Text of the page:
Does that mean I don’t want a fantastic photojournalism essay of the assault on Tripoli? No. I want to read it. All it means is that us, as craftsman, as journalists, are the only people who can make the whole thing. I just think there are going to be fewer journalists making lots of money and a lot of people doing bits of journalism for free. It has changed the dynamics of it.
In that case, is it worth going abroad to pursue journalism?
I think it’s the story of this generation. In emerging markets in places like: Brazil, Columbia, Turkey and Egypt – Egypt and Turkey are so developed that if you are a professional you can live a very decent lifestyle. With the right language and the right social skills and the ability to fit in – I think people of all professions: finance, engineering, architecture; people are going from the west to these emerging markets.
I think for journalists there is only so much you want to read about your own world. Journalism has to bring the unknown into you. Sometimes the unknown is an estate in Manchester but sometimes it’s in Mongolia.
With our country’s debt pile now at £1 trillion, youth unemployment still bad – here and around Europe — how will the youth react in the next year?
I think this generation of youth – even people who are very disadvantaged in terms of money and education – are still very self-educated, they know more than my generation 20, 30 years ago. And therefore they are able to be more entrepreneurial; some will be pure business entrepreneurs but others, social entrepreneurs. But they are very individual people. Like I say, this has happened before in the world where generational change has taken place and people’s behavior is different.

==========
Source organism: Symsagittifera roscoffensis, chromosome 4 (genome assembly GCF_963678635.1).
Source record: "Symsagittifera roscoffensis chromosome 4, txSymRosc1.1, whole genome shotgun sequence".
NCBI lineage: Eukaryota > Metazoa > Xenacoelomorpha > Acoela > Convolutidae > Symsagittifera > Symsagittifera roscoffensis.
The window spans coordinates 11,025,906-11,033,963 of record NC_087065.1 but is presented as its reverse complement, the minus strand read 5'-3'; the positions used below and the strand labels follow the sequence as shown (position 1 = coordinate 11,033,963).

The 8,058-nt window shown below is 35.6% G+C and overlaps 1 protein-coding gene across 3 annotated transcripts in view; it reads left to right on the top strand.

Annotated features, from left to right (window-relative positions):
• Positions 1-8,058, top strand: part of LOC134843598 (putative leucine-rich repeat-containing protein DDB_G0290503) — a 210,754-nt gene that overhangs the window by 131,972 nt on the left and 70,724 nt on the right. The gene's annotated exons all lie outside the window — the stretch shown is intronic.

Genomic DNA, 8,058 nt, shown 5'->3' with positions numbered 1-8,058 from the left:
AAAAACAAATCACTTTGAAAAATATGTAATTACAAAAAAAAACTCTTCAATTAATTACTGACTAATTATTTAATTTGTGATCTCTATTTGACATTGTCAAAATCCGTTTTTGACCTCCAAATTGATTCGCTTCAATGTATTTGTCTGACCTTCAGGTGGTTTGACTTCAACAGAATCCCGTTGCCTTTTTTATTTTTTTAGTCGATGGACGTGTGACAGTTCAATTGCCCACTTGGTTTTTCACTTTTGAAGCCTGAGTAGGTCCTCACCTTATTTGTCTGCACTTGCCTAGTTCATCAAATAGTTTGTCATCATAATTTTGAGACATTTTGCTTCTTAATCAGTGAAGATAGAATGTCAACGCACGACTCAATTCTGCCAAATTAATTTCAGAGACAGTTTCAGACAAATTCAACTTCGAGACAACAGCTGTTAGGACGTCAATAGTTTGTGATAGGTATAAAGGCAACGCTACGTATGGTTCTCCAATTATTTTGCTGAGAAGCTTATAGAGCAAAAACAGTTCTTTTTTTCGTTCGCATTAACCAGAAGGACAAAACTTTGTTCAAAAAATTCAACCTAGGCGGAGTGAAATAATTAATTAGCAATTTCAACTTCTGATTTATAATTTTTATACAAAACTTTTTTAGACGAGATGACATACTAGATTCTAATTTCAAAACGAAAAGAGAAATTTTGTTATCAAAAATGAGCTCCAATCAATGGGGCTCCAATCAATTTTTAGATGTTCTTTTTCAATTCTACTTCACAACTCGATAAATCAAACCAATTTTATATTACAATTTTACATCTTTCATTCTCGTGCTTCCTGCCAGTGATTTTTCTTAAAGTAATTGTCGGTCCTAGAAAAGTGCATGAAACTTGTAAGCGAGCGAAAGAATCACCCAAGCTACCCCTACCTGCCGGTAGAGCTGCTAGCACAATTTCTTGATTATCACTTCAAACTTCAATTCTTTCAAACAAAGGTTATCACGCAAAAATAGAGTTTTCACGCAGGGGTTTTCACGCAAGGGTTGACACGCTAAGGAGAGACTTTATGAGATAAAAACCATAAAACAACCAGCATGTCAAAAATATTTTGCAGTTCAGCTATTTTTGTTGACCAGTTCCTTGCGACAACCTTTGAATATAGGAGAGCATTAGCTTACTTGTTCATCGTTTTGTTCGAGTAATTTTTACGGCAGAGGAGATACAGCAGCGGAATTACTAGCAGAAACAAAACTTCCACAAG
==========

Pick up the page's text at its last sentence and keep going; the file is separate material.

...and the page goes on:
Yes, the west is going to be crippled by debt probably for a decade, yes the form of capitalism will have to change, at the very least if it going to deliver anything like social justice.
Do I know what the final outcome of that change is? No. Can we predict some things? Yes. What can we predict? It’s going to have to be greener. The Germans are pouring money into green technology, it’s going to have to be more hi-tech, the point is through hi-technology we will create new markets. There will probably be markets in genetic medicine in 10 years time. Not just genetic medicine but genetic, cosmetic surgery. Out of that will come the Richard Branson of the future, and other stuff that might be more attractive than Richard Branson.
How have the recent protests differed from those over the last 200 years?
This is the paradox. Something like the Egyptian revolution is following a classic pattern of revolution that we can recognize from the year 1848, which was the big year of revolution in the 19th century. It was led by the educated youth but with the workers and the urban poor proving the decisive numbers to overthrow the government. And then, also in 1948, you get an election – huge numbers of religious, rural dwelling people who get the same vote as everybody else, quite rightly – and they vote for reactionary religious parties. So anybody who has read history knows the revolution to be predictable.
Because of social media, the young students, the educated youth, people who have dragged themselves out of slums to become educated, are in a more global world. They are on my Twitter feed, I am on their twitter feed. When you watch the Twitter feed of fighters in Libya, sometimes it’s about Gaza or a piece of hip hop music – and it is this fascinating unpredictable bit of it that I’m trying to study.